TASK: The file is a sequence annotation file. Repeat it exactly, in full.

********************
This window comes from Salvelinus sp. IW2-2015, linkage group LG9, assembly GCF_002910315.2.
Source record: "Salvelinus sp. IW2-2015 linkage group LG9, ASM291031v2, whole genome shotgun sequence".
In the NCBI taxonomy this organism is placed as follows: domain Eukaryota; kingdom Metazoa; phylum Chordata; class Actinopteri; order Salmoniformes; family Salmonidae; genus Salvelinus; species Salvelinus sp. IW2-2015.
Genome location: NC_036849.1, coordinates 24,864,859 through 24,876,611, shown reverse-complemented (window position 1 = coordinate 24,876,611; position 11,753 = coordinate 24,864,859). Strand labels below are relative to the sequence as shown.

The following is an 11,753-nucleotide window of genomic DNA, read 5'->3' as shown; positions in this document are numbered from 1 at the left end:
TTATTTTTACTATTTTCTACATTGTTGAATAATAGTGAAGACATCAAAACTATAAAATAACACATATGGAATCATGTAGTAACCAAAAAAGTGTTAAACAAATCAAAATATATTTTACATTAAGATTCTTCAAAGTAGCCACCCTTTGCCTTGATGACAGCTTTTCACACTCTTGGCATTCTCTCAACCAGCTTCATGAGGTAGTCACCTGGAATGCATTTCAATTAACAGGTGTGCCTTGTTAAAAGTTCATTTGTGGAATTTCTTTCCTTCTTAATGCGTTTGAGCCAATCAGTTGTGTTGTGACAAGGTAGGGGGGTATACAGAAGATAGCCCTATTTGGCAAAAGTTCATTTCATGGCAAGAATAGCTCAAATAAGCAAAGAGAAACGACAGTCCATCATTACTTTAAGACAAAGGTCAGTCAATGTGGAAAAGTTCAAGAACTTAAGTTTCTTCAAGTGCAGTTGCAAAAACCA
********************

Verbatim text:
This window comes from Salvelinus sp. IW2-2015, linkage group LG9, assembly GCF_002910315.2.
Source record: "Salvelinus sp. IW2-2015 linkage group LG9, ASM291031v2, whole genome shotgun sequence".
In the NCBI taxonomy this organism is placed as follows: domain Eukaryota; kingdom Metazoa; phylum Chordata; class Actinopteri; order Salmoniformes; family Salmonidae; genus Salvelinus; species Salvelinus sp. IW2-2015.
Genome location: NC_036849.1, coordinates 24,864,859 through 24,876,611, shown reverse-complemented (window position 1 = coordinate 24,876,611; position 11,753 = coordinate 24,864,859). Strand labels below are relative to the sequence as shown.

The following is an 11,753-nucleotide window of genomic DNA, read 5'->3' as shown; positions in this document are numbered from 1 at the left end:
TTATTTTTACTATTTTCTACATTGTTGAATAATAGTGAAGACATCAAAACTATAAAATAACACATATGGAATCATGTAGTAACCAAAAAAGTGTTAAACAAATCAAAATATATTTTACATTAAGATTCTTCAAAGTAGCCACCCTTTGCCTTGATGACAGCTTTTCACACTCTTGGCATTCTCTCAACCAGCTTCATGAGGTAGTCACCTGGAATGCATTTCAATTAACAGGTGTGCCTTGTTAAAAGTTCATTTGTGGAATTTCTTTCCTTCTTAATGCGTTTGAGCCAATCAGTTGTGTTGTGACAAGGTAGGGGGGTATACAGAAGATAGCCCTATTTGGCAAAAGTTCATTTCATGGCAAGAATAGCTCAAATAAGCAAAGAGAAACGACAGTCCATCATTACTTTAAGACAAAGGTCAGTCAATGTGGAAAAGTTCAAGAACTTAAGTTTCTTCAAGTGCAGTTGCAAAAACCA